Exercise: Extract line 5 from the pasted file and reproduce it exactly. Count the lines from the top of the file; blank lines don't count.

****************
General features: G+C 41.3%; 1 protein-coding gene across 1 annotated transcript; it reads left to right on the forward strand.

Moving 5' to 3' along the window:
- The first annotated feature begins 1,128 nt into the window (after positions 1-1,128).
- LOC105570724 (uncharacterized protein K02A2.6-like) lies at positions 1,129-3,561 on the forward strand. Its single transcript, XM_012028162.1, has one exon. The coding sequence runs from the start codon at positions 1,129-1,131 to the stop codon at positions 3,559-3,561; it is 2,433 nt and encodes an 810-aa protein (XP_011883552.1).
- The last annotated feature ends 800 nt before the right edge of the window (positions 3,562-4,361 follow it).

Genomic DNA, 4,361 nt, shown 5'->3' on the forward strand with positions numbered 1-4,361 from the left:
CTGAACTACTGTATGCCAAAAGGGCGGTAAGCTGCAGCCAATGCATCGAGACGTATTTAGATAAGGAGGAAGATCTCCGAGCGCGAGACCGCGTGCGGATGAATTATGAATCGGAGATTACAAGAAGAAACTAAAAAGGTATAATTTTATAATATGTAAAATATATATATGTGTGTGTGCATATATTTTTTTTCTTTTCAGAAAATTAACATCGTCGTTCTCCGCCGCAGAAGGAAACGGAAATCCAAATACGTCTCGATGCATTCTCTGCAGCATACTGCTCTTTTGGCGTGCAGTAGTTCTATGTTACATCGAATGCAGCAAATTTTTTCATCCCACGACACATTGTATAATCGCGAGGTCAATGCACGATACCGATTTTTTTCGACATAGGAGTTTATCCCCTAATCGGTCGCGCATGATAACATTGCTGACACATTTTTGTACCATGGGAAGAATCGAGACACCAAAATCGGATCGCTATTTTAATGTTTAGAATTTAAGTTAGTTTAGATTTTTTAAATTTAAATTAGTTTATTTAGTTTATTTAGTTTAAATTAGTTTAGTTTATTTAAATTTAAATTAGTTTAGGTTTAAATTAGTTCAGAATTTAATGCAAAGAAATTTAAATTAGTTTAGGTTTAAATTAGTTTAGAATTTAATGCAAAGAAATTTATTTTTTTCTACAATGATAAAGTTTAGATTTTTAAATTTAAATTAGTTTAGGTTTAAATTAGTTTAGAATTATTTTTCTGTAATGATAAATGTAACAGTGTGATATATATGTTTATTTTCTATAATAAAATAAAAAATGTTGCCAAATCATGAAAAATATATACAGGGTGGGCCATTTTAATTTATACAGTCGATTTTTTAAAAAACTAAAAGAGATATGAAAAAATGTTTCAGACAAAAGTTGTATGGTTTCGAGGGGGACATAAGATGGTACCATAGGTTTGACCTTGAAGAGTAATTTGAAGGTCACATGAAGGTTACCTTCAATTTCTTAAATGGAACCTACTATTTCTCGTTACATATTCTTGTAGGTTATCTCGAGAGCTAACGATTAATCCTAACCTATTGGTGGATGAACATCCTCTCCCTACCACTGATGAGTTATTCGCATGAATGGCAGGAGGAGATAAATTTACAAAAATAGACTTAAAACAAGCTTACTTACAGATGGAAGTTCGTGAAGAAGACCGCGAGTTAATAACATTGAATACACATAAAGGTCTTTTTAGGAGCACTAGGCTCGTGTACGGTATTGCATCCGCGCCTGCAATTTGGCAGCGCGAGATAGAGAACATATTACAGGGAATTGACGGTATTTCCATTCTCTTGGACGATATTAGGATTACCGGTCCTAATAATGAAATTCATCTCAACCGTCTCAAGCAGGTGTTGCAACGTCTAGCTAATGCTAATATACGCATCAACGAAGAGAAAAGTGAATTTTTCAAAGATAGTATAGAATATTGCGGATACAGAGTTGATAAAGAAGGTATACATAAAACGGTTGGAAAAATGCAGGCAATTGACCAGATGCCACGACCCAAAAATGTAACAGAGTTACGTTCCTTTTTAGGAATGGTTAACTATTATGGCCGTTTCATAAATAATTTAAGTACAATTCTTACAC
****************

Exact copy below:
- The last annotated feature ends 800 nt before the right edge of the window (positions 3,562-4,361 follow it).